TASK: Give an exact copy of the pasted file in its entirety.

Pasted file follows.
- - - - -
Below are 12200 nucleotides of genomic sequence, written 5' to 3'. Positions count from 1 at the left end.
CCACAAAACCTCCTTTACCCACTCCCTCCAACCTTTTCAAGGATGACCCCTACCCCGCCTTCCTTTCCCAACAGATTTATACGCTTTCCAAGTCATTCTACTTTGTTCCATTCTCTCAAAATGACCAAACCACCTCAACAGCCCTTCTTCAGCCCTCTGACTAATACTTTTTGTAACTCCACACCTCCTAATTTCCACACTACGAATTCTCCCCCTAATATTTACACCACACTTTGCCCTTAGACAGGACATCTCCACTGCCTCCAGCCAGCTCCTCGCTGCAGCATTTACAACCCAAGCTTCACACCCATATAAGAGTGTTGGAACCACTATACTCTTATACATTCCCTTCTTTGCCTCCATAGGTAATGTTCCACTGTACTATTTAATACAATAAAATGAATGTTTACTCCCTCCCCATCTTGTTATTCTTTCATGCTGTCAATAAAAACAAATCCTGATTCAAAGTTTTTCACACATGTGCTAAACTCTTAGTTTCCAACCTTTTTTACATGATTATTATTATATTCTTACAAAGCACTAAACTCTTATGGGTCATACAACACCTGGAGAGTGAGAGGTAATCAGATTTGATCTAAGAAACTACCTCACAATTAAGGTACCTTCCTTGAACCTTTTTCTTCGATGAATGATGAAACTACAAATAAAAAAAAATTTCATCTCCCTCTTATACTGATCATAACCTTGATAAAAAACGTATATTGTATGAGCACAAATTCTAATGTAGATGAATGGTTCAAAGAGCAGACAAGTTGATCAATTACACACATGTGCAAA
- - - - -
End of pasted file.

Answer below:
Below are 12200 nucleotides of genomic sequence, written 5' to 3'. Positions count from 1 at the left end.
CCACAAAACCTCCTTTACCCACTCCCTCCAACCTTTTCAAGGATGACCCCTACCCCGCCTTCCTTTCCCAACAGATTTATACGCTTTCCAAGTCATTCTACTTTGTTCCATTCTCTCAAAATGACCAAACCACCTCAACAGCCCTTCTTCAGCCCTCTGACTAATACTTTTTGTAACTCCACACCTCCTAATTTCCACACTACGAATTCTCCCCCTAATATTTACACCACACTTTGCCCTTAGACAGGACATCTCCACTGCCTCCAGCCAGCTCCTCGCTGCAGCATTTACAACCCAAGCTTCACACCCATATAAGAGTGTTGGAACCACTATACTCTTATACATTCCCTTCTTTGCCTCCATAGGTAATGTTCCACTGTACTATTTAATACAATAAAATGAATGTTTACTCCCTCCCCATCTTGTTATTCTTTCATGCTGTCAATAAAAACAAATCCTGATTCAAAGTTTTTCACACATGTGCTAAACTCTTAGTTTCCAACCTTTTTTACATGATTATTATTATATTCTTACAAAGCACTAAACTCTTATGGGTCATACAACACCTGGAGAGTGAGAGGTAATCAGATTTGATCTAAGAAACTACCTCACAATTAAGGTACCTTCCTTGAACCTTTTTCTTCGATGAATGATGAAACTACAAATAAAAAAAAATTTCATCTCCCTCTTATACTGATCATAACCTTGATAAAAAACGTATATTGTATGAGCACAAATTCTAATGTAGATGAATGGTTCAAAGAGCAGACAAGTTGATCAATTACACACATGTGCAAA